Coronal heating is a topic dedicated to explaining how the corona may be heated up to a temperature of millions of degrees, far above that of the photosphere. To transport magnetic energy into the corona, Alfvén-wave turbulence is a promising candidate. However, how the wave is generated in the corona is still an open question.
In a study published online in The Astrophysical Journal Letters, Dr. BI Yi and his collaborators from Yunnan observatories of the Chinese Academy of Sciences revealed that Alfvénic wave energy communicated by the descending knots in the solar prominence may well contribute in a nonnegligible way to the local heating of the surrounding corona.
This investigation is based on the observation from NVST, which is a ground-based multichannel high-resolution imaging system, including Hα, G-band, and TiO-band. The NVST Hα data is useful to study the dynamics of quiescent prominences. The investigated prominence showed that the descending and rising knots in the prominence investigated are colored.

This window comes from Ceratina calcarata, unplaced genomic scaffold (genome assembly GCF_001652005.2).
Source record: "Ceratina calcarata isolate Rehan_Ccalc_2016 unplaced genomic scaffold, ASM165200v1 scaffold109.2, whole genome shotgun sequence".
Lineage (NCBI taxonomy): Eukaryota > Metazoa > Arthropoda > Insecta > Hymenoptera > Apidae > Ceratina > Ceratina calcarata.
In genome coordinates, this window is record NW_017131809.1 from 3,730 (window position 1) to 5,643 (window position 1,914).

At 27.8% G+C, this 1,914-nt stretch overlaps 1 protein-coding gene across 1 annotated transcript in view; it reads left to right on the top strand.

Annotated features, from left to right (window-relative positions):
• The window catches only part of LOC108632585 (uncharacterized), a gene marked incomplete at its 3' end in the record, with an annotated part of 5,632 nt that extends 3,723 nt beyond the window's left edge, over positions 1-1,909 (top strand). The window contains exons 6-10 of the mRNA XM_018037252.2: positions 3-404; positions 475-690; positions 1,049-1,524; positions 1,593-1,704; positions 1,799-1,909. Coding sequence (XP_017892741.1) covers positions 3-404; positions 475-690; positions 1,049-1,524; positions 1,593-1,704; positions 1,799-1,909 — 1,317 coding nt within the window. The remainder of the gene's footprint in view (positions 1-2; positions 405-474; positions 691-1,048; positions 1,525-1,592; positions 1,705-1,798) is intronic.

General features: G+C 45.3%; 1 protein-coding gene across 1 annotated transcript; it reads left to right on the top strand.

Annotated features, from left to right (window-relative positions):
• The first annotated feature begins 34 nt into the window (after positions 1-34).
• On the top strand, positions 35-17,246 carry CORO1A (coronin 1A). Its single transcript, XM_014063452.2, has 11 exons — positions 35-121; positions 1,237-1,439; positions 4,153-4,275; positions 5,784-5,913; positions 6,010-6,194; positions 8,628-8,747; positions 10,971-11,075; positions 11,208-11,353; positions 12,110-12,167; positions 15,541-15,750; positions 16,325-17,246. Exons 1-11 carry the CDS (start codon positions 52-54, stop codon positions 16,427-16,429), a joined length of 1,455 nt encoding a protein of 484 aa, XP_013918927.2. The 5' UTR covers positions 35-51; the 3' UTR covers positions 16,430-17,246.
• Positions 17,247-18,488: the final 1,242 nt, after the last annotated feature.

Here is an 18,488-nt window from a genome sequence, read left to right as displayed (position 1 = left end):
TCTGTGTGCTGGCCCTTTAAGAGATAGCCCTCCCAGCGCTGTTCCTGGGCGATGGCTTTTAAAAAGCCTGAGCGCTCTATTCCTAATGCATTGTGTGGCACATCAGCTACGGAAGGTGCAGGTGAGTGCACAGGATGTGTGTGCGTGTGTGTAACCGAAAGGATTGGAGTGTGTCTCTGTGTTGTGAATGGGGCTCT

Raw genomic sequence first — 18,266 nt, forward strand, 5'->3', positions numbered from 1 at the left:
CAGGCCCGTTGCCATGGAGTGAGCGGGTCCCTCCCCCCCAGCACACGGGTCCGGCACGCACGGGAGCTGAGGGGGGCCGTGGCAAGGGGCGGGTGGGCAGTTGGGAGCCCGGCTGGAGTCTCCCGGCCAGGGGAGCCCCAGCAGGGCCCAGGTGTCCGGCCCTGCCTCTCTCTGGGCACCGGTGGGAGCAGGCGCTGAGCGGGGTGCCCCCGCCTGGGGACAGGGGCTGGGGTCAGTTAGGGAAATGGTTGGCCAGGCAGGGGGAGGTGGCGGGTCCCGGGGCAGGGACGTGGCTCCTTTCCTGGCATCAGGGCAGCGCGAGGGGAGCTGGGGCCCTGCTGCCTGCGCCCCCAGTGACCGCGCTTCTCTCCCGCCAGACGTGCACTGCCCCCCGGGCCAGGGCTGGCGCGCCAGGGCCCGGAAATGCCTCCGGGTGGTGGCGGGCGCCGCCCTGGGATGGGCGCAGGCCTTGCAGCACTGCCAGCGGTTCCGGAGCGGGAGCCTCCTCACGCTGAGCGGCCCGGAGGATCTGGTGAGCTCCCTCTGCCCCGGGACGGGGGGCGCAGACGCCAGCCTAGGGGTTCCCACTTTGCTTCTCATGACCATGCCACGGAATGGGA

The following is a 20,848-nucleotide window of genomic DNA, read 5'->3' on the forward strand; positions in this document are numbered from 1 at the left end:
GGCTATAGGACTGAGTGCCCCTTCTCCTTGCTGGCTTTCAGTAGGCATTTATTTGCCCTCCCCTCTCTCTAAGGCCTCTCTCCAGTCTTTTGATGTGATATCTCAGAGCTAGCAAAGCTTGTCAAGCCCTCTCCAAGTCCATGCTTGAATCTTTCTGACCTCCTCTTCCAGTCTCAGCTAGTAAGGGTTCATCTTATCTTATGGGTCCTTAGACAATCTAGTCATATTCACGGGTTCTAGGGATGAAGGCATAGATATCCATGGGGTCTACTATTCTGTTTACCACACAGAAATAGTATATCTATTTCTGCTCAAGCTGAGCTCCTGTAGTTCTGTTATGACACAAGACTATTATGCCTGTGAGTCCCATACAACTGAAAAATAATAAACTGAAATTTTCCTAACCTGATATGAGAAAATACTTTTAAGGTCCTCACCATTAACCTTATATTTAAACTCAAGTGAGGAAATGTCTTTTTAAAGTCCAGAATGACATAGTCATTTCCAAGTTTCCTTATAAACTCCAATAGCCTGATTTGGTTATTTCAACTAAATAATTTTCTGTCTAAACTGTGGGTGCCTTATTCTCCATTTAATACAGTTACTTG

Besides, the researchers tried to estimate the loss rate of the gravitational potential from the descending knots and compared it with heating power requirement for the corona in the quiet Sun. After investigating the size, velocity and path of thousands of the falling knots in this prominence, they found that the gravitational energy loss rate of these observed knots amounts to about 1/2000 of that required to heat the entire quiet Sun, increasing to 1/320 when considering possibly further downward motions of the knots having disappeared in the Hα observations.
Assuming that the descending knots were capable of exciting Alfvén waves that could then dissipate within the local corona, the gravitational potential energy of the knots may have been converted into thermal energy. Such a mechanism may contribute to the heating of the corona local to these prominences.
A robust estimation of the density of the knots in the prominence will enable the precise estimation of the loss rate of the gravitational potential of the falling plasma. Additional modeling work is also required in order to reveal how the interaction between the falling dense plasma and the magnetic field generates the Alfvén wave, dissipation of which is capable of contributing to the heating of the local corona.
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